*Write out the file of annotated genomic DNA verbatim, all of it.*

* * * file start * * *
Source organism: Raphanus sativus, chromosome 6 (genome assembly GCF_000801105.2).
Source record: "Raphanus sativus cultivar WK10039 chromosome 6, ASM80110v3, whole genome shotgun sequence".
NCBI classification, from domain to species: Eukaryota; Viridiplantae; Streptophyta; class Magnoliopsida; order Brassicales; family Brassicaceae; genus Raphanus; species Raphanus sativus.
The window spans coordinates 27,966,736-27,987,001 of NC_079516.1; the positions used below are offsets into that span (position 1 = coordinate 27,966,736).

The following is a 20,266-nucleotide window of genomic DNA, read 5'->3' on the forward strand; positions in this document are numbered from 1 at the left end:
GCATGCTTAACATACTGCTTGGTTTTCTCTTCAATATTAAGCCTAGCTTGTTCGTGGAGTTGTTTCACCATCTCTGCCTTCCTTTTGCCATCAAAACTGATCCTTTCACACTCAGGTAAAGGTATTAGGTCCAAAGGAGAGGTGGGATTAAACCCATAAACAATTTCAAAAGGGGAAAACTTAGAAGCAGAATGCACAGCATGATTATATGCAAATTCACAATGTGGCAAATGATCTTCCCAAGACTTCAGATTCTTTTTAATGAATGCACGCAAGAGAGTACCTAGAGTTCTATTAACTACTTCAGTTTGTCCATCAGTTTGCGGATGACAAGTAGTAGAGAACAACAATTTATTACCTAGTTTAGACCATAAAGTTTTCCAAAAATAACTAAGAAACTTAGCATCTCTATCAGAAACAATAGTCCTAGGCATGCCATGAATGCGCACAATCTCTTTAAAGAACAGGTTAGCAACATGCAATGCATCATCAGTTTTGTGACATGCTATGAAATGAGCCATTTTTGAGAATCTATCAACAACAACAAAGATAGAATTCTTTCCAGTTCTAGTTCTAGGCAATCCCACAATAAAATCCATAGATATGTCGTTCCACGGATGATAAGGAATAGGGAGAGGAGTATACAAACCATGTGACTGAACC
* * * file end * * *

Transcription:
Source organism: Raphanus sativus, chromosome 6 (genome assembly GCF_000801105.2).
Source record: "Raphanus sativus cultivar WK10039 chromosome 6, ASM80110v3, whole genome shotgun sequence".
NCBI classification, from domain to species: Eukaryota; Viridiplantae; Streptophyta; class Magnoliopsida; order Brassicales; family Brassicaceae; genus Raphanus; species Raphanus sativus.
The window spans coordinates 27,966,736-27,987,001 of NC_079516.1; the positions used below are offsets into that span (position 1 = coordinate 27,966,736).

The following is a 20,266-nucleotide window of genomic DNA, read 5'->3' on the forward strand; positions in this document are numbered from 1 at the left end:
GCATGCTTAACATACTGCTTGGTTTTCTCTTCAATATTAAGCCTAGCTTGTTCGTGGAGTTGTTTCACCATCTCTGCCTTCCTTTTGCCATCAAAACTGATCCTTTCACACTCAGGTAAAGGTATTAGGTCCAAAGGAGAGGTGGGATTAAACCCATAAACAATTTCAAAAGGGGAAAACTTAGAAGCAGAATGCACAGCATGATTATATGCAAATTCACAATGTGGCAAATGATCTTCCCAAGACTTCAGATTCTTTTTAATGAATGCACGCAAGAGAGTACCTAGAGTTCTATTAACTACTTCAGTTTGTCCATCAGTTTGCGGATGACAAGTAGTAGAGAACAACAATTTATTACCTAGTTTAGACCATAAAGTTTTCCAAAAATAACTAAGAAACTTAGCATCTCTATCAGAAACAATAGTCCTAGGCATGCCATGAATGCGCACAATCTCTTTAAAGAACAGGTTAGCAACATGCAATGCATCATCAGTTTTGTGACATGCTATGAAATGAGCCATTTTTGAGAATCTATCAACAACAACAAAGATAGAATTCTTTCCAGTTCTAGTTCTAGGCAATCCCACAATAAAATCCATAGATATGTCGTTCCACGGATGATAAGGAATAGGGAGAGGAGTATACAAACCATGTGACTGAACC